Cul-De-Sac, Dir. Roman Polanski (1966)

From left: Lionel Stander as Richard, Francoise Dorleac as Teresa, Donald Pleasance as George Photo:Compton Films/Guardian

From left: Lionel Stander as Richard, Francoise Dorleac as Teresa, Donald Pleasance as George Photo:Compton Films/Guardian

 This underrated gem is a highly personal project for the great director ( he used Repulsionas a means of financing it) co-written with Gerard Brach, and as a result can seem too bizarre for some, but for me this is just what makes it uniquely great and very watchable.

The film concerns a mingling of  two worlds. A reclusive couple living in a beachfront castle,the bookish and effeminate George  (Donald Pleasance in fine comic form like you’ve never seen him before) and his playfully mischievous  and unfaithful wife Teresa (the beautiful and nymph-like Francoise Dorleac -Catherine Deneuve’s sister who tragically died  only a year after the film was made and is hence largely unknown),  get besieged by two wounded gangsters straight out of a crime film from the 30’s (they even have period tommy guns).

Who are looking for a place to hideout aftter a robbery that went badly leaving Albie (the comically weedy Jack McGowran) dying and Richard (Lional Stander doing his best Cagney impression) wounded.  A premise that is similar to the one in Roeg’s Performance, albeit a very different film.

Polanski comically juxtaposes the rough and ultra-masculine Richard with the histrionic and cowardly George; shots frequently emphasising how small George looks and how large Richard is in comparison. And through  this Polanski brings up one of his signature themes, that of masculinity under threat (seen most notably in the superb Chinatown).

George is constantly belittled by both Richard and Teresa, the first scene in which we see George he is  made to wear a pink nightie, scarf and badly-applied make-up by a giggling Teresa.  In this ridiculous get-up he has to reluctantly, after being forced by Teresa, investigate the intrusion of the gangsters. While Richard in one scene slaps a hilariously startled George awake and in another carries him by his ear.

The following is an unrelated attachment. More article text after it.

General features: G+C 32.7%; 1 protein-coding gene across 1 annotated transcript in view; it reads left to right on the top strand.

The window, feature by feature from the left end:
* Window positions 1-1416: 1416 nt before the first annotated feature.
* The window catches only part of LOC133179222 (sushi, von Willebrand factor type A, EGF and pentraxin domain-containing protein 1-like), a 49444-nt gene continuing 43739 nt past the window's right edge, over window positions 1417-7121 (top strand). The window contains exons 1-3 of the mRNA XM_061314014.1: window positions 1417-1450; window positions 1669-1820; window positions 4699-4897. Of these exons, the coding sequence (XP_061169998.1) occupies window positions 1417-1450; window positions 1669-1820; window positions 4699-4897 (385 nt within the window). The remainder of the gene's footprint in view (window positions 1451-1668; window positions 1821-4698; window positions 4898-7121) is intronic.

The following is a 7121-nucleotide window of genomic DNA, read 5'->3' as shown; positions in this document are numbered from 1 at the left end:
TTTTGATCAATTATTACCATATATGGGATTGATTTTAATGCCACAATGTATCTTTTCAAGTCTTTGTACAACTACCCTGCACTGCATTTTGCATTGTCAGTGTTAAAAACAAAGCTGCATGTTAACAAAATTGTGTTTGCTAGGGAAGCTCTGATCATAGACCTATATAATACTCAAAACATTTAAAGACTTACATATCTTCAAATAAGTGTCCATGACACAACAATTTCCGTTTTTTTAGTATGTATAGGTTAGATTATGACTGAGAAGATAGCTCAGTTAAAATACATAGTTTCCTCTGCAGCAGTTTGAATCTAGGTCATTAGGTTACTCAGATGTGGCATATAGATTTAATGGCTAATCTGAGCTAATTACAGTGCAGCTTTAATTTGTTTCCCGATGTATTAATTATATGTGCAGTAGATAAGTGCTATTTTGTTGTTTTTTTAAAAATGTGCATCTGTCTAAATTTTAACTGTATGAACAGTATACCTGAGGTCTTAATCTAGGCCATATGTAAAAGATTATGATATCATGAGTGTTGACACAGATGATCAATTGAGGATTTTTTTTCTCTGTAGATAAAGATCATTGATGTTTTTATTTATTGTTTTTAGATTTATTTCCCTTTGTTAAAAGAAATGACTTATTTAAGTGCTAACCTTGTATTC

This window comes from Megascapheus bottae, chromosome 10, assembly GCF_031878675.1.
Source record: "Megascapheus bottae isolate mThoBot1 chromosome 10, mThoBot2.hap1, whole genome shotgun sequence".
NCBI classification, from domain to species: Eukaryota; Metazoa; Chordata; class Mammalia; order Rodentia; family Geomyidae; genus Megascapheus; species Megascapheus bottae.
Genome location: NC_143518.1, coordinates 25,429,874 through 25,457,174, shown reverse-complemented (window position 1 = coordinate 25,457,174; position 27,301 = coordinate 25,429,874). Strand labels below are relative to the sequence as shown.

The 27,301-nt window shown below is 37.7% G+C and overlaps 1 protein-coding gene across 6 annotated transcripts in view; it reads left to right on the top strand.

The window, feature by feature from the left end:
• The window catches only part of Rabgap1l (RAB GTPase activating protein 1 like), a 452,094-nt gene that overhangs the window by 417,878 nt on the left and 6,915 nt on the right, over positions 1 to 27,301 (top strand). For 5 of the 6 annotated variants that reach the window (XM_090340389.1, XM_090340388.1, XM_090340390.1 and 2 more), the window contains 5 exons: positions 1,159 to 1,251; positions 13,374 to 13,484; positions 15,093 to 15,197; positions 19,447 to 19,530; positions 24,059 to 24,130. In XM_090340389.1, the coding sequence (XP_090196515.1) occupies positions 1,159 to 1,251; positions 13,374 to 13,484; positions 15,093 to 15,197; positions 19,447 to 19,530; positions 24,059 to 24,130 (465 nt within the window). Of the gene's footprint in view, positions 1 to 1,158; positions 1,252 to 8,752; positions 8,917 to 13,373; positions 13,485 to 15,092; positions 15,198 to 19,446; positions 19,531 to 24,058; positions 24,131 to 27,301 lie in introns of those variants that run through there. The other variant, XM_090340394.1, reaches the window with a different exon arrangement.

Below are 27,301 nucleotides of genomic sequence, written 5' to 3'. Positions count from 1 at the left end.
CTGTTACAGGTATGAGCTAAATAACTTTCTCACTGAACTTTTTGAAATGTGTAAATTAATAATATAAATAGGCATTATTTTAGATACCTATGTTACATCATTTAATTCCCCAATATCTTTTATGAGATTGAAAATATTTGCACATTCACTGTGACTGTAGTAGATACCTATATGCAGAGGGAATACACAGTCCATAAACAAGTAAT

The intrusion of the gangsters also consequently puts a strain on the already fragile relationship. Polanski makes it clear from the beginning that Teresa is unfaithful by showing her topless lying on top of a young man while meant to be catching crabs (George comically remarks on the scarcity of her hauls).

You get the impression that George has placed them in this remote castle in order to stop Teresa’s philandering and have her to himself. The arrival of a character like Richard however increases Teresa’s dissatisfaction with him, constantly failing to be man enough to protect them from Richard’s demands.

(N.B: Look away here if you don’t want to know the ending) In the end to prove his heroism George ends up killing Richard only to scare Teresa who thinks he’s gone mad and runs off with the young man, Christopher, seen at the beginning.

The film thus ends on a very disconsloatory note, typical of Polanski, George who ‘adored’ Teresa (one room in the castle  is full of amateur paintings George did of her) is left standing alone on a rock in the midst of a high-tide.  The pathetic helpless figure he makes enphasised by the camera panning back till he gets smaller and smaller. His sense of loss palpable.

 The film is full of hilarious scenes such as  when their friends visit and they have to pretend everything is alright by making Richard pretend to be the butler, wearing one of George’s Dior ties as one of the guests (Jacqueline Bisset in one of her first film appearances) notes. Or when Richard forces them to all get drunk despite George’s vehement protestations, or when that monster of a child Nicholas (who calls Teresa a ‘froggy bitch’) finds their gun and fires it to the bewilderement of all the party. 

However, as this is a Polanski film  (and Polanksi is never one to make you feel settled for long) the comedy can quickly descend into violence, such as when Richard violently beats Teresa with a belt after she playfully burns papers at both ends and then sticks them between his toes.

The mise en scene is also great, we see the run-down chaos of the place with chickens running out about everywhere, clothes scattered everywhere, and wood rotting.

Overall  a brilliantly funny, dark, and deliciously surreal film that will stay in the mind long after watching.


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